Friday, December 07, 2007

Eloquent Letter, Part 3

How can we not say that there is a very real threat facing the liberated people of the modern world? How can we not say that the questioning the validity of a desperate--even frantic, if necessary--struggle is foolhardy. How can we say that the ones among these liberated people who do the questioning are on a fool's errand?

The idea that the war in which we are now engaged is merely a slogan or pet phrase produces that type of divisive speech that turns back the clock of the national debate. How will we accomplish a unified plan for security in our nation with talk that relegates the entire premise of this necessary war to foolish doublespeak? It cannot be justified, nor can an all-to-late call for “strong diplomacy” after this type of talk (Edwards). Instead, it becomes much like sending invitations to a wedding when the engagement has already been broken.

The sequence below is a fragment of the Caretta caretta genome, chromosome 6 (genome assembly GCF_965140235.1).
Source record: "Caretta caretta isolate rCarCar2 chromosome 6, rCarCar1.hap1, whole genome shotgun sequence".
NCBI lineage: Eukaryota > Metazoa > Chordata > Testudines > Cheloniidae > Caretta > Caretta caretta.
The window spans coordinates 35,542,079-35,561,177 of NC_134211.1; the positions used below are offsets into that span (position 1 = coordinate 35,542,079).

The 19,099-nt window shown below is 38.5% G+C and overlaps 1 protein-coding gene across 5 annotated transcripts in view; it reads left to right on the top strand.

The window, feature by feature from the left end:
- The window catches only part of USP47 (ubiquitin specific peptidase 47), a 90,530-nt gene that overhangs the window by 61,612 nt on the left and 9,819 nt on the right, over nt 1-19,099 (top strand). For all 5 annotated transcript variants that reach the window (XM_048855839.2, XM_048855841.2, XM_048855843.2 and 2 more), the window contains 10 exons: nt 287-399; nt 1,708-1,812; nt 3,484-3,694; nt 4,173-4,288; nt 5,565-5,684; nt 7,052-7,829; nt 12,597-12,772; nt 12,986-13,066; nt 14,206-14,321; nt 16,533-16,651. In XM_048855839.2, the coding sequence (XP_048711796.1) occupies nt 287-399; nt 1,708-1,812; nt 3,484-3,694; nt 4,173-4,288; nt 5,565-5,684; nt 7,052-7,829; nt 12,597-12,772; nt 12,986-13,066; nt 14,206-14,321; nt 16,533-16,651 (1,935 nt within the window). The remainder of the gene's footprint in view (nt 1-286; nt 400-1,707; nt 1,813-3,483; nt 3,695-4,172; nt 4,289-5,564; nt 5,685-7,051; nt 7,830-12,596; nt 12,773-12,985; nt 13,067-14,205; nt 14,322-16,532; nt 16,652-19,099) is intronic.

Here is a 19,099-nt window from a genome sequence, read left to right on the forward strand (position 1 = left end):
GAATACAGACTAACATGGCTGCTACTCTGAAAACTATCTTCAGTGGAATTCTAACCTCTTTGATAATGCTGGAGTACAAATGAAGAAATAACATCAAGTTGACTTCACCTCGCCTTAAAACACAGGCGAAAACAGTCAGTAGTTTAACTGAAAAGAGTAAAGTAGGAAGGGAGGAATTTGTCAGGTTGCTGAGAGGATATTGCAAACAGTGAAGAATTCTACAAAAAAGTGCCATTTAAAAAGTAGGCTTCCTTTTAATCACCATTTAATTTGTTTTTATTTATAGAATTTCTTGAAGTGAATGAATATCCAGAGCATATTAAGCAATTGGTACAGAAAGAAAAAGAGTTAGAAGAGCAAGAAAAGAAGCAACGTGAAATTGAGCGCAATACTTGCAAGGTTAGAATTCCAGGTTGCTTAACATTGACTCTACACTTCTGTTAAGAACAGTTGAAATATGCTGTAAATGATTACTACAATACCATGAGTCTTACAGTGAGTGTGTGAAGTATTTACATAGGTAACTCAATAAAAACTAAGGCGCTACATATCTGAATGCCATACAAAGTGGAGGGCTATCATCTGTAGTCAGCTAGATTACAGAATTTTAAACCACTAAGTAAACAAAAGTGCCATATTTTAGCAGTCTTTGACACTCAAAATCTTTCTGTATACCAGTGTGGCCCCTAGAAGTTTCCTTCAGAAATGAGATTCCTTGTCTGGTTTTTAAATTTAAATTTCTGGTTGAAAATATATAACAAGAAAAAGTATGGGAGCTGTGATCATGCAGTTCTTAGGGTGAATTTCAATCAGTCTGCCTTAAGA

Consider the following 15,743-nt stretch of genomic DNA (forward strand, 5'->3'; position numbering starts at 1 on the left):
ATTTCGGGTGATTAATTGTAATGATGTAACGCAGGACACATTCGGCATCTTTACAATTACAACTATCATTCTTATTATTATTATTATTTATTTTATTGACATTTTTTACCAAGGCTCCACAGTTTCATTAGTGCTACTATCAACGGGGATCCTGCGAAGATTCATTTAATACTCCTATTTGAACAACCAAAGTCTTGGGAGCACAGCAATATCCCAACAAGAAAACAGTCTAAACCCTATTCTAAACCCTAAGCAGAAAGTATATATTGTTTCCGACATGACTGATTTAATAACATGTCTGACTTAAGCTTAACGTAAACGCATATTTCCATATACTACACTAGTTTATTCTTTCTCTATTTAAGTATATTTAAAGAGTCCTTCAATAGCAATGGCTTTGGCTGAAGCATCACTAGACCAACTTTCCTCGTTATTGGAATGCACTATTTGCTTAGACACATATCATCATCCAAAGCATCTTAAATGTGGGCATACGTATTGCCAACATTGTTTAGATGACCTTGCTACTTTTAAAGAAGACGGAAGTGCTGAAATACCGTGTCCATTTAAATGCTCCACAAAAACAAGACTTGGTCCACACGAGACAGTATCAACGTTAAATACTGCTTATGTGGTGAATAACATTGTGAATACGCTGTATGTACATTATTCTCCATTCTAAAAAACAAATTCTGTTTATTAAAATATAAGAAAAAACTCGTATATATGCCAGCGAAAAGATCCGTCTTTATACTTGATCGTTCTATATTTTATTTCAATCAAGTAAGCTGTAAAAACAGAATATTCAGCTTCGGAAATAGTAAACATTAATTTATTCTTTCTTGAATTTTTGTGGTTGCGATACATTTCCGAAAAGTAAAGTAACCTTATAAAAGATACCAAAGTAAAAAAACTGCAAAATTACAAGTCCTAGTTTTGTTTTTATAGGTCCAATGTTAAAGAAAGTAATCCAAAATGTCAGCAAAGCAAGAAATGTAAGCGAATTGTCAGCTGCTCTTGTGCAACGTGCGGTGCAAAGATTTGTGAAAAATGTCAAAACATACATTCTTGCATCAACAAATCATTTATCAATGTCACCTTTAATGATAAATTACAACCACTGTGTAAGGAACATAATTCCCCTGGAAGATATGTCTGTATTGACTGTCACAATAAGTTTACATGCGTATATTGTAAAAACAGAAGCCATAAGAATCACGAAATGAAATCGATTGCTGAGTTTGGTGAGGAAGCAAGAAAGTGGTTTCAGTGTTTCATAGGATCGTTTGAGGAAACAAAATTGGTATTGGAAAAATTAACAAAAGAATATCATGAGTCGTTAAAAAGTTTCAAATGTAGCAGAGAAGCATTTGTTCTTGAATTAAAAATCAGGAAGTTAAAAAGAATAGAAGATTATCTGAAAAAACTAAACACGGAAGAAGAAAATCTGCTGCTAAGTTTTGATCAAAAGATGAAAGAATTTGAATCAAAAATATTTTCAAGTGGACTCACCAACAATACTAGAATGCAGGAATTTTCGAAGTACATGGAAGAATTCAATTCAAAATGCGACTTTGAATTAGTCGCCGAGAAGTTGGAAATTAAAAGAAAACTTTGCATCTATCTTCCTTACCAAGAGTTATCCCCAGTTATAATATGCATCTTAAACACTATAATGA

This is a day when the threat of Weapons of Mass Destruction is a grim reality. For this reason, public figures should work together to deal with the problems that surpass nuance and that split hairs over implementation and strategy. While I am certain of your desire to strengthen this greatest nation, your choice of words causes the average citizen to stop paying attention to your message and see you as a more unreasonable man than you have consistently been known to be. I pray that this will not become the prevailing opinion of a public servant whose potential vision could be a catalyst for justice and liberty not only within the borders of America, but beyond it's shores, also.

Once again allow me to state my admiration of your service to our proud country. I hope this letter finds you in all the promise that life, and this blessed nation, have to offer.

Yours for the future of America,
Eli G.

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